Electric vehicles (EVs) require the use of a charger. You’ll have to charge an EV’s battery to keep on the road. Whether you’re planning to charge it at your home or a commercial charging station, you’ll need to use the right type of charger. In the United States, most EV chargers use a specific type of connector known as an SAE J1772 connector.
SAE J1772 Charger Connectors Explained
SAE J1772 is a standard for EV charger connectors. It was developed by the Society of Automotive Engineers (SAE) around the turn of the 21st century. Since then, it has become the most popular type of connector for EV chargers in the United States. With the exception of Tesla, most EVs support SAE J1772 charger connectors.
Some of the first EVs to support SAE J1772 charger connectors were the Chevrolet Volt and the Nissan Leaf. Commercial charging stations soon began to adopt the SAE J1772 standard by using it for their chargers. In the years to follow, SAE J1772 became recognized as the universal charger connector for North American EVs.
One of the reasons why SAE J1772 charger connectors have become so popular is because they are designed to last a long time. They are rated for 10,000 mating cycles. In other words, you can plug and unplug an SAE J1772 charger connector up to 10,000 times.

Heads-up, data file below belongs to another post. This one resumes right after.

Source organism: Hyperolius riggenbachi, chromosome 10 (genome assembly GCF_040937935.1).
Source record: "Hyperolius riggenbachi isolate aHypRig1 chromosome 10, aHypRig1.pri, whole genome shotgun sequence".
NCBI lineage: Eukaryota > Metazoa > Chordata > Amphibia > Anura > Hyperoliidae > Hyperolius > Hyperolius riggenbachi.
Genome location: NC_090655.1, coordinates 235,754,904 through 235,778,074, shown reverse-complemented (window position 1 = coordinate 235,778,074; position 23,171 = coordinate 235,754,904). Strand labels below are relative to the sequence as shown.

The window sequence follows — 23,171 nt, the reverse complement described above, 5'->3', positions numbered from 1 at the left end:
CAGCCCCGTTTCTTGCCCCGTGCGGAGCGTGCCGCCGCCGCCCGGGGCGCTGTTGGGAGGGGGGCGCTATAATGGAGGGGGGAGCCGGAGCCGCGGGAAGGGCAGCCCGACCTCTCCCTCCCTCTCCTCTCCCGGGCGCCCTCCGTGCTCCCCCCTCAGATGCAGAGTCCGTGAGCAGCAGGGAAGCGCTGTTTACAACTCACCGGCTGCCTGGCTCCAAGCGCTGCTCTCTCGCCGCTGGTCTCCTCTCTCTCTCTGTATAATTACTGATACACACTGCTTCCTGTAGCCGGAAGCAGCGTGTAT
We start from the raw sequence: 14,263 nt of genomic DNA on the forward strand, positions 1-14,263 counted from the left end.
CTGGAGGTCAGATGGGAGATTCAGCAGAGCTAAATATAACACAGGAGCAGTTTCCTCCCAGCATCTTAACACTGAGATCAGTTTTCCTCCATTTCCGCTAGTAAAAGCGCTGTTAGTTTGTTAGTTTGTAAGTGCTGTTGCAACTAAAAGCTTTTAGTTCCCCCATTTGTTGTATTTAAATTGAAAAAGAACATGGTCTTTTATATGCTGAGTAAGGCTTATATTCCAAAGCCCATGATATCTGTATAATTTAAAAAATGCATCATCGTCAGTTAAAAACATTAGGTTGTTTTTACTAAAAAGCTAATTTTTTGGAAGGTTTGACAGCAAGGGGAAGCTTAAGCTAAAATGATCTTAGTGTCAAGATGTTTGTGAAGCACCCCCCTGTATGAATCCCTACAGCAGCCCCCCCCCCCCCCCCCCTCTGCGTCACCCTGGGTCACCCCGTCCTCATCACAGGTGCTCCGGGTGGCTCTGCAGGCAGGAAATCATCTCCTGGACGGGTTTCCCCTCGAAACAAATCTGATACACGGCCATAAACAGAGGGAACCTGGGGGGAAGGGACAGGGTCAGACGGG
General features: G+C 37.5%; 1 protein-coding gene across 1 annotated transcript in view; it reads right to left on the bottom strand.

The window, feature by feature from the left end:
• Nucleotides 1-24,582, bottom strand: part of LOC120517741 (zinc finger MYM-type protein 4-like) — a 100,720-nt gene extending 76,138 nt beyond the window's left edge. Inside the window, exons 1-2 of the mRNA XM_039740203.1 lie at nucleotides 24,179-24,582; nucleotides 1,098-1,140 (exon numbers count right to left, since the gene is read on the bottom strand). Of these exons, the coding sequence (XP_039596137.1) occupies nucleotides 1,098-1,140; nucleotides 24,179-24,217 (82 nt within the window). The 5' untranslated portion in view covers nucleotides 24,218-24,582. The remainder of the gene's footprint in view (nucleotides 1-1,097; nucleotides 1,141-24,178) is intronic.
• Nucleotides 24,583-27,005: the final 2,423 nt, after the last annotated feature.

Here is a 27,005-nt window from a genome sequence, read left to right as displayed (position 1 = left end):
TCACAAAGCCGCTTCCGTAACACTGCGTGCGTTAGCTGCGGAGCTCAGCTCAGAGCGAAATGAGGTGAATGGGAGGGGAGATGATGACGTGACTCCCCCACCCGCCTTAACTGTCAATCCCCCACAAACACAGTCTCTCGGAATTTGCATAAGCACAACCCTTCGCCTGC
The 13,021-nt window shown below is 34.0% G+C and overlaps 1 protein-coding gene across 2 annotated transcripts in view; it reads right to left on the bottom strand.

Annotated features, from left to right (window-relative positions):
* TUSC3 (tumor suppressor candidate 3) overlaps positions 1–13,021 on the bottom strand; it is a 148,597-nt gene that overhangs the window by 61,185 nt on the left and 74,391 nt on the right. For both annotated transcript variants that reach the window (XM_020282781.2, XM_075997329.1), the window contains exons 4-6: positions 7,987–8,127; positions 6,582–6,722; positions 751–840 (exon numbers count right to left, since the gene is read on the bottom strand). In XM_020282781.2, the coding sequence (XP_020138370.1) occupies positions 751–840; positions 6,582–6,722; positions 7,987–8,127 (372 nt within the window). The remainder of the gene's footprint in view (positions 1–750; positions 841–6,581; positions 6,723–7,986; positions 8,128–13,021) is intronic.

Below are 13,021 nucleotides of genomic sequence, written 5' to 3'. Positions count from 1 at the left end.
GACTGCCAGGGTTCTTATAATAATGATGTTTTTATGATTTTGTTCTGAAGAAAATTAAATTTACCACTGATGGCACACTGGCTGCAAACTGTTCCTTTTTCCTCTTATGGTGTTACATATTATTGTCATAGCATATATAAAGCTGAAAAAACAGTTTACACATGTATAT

In addition to lasting a long time, SAE J1772 charger connectors offer many built-in safety features. They can operate in wet conditions, for instance. If you own an EV, you may not always have the luxury of charging it on clear and sunny days; you may have to charge it when it’s raining outside. SAE J1772 charger connectors, though, are designed to withstand water.
SAE J1772 charger connector have pins — just like most other charger connectors. But the pins will only be energized when the SAE J1772 charger connector is plugged into an EV. After unplugging the SAE J1772 charger connector, power will stop flowing to the pins.
4 Levels of Charging
The SAE J1772 standard has four levels of charging. It includes two alternating current (AC) levels of charging along with another two direct current (DC) levels of charging.
There’s AC Level 1, AC Level 2, DC Level 1 and DC Level 2. AC Level 1 uses 120 volts. AC Level 2 uses 280 or 240 volts. DC Level 1 and DC Level 2 both use 50 to 1,000 volts